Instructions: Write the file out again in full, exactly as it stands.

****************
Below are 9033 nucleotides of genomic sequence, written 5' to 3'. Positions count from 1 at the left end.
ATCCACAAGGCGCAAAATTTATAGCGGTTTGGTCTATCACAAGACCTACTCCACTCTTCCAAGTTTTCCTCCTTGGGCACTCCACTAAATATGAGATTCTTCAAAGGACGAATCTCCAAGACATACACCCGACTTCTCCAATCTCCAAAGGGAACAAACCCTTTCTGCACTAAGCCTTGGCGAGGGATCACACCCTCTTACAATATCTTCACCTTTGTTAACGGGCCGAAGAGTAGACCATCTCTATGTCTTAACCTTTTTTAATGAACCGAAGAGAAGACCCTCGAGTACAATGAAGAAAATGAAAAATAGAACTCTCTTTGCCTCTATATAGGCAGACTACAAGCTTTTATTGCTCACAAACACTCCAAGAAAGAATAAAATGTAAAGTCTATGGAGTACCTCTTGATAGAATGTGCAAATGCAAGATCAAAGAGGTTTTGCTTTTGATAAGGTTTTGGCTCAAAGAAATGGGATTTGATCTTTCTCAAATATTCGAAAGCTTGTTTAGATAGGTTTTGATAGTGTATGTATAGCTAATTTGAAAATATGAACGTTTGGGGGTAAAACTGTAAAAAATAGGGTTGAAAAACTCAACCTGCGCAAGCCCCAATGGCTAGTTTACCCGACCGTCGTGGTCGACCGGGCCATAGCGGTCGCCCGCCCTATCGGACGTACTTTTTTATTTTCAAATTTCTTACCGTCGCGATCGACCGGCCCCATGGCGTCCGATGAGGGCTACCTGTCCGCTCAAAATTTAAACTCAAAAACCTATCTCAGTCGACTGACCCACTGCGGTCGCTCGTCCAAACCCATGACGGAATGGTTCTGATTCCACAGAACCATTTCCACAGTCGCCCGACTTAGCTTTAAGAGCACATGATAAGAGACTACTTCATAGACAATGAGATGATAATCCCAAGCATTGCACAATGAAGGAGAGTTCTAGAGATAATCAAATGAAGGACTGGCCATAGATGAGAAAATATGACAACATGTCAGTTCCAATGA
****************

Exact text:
Below are 9033 nucleotides of genomic sequence, written 5' to 3'. Positions count from 1 at the left end.
ATCCACAAGGCGCAAAATTTATAGCGGTTTGGTCTATCACAAGACCTACTCCACTCTTCCAAGTTTTCCTCCTTGGGCACTCCACTAAATATGAGATTCTTCAAAGGACGAATCTCCAAGACATACACCCGACTTCTCCAATCTCCAAAGGGAACAAACCCTTTCTGCACTAAGCCTTGGCGAGGGATCACACCCTCTTACAATATCTTCACCTTTGTTAACGGGCCGAAGAGTAGACCATCTCTATGTCTTAACCTTTTTTAATGAACCGAAGAGAAGACCCTCGAGTACAATGAAGAAAATGAAAAATAGAACTCTCTTTGCCTCTATATAGGCAGACTACAAGCTTTTATTGCTCACAAACACTCCAAGAAAGAATAAAATGTAAAGTCTATGGAGTACCTCTTGATAGAATGTGCAAATGCAAGATCAAAGAGGTTTTGCTTTTGATAAGGTTTTGGCTCAAAGAAATGGGATTTGATCTTTCTCAAATATTCGAAAGCTTGTTTAGATAGGTTTTGATAGTGTATGTATAGCTAATTTGAAAATATGAACGTTTGGGGGTAAAACTGTAAAAAATAGGGTTGAAAAACTCAACCTGCGCAAGCCCCAATGGCTAGTTTACCCGACCGTCGTGGTCGACCGGGCCATAGCGGTCGCCCGCCCTATCGGACGTACTTTTTTATTTTCAAATTTCTTACCGTCGCGATCGACCGGCCCCATGGCGTCCGATGAGGGCTACCTGTCCGCTCAAAATTTAAACTCAAAAACCTATCTCAGTCGACTGACCCACTGCGGTCGCTCGTCCAAACCCATGACGGAATGGTTCTGATTCCACAGAACCATTTCCACAGTCGCCCGACTTAGCTTTAAGAGCACATGATAAGAGACTACTTCATAGACAATGAGATGATAATCCCAAGCATTGCACAATGAAGGAGAGTTCTAGAGATAATCAAATGAAGGACTGGCCATAGATGAGAAAATATGACAACATGTCAGTTCCAATGA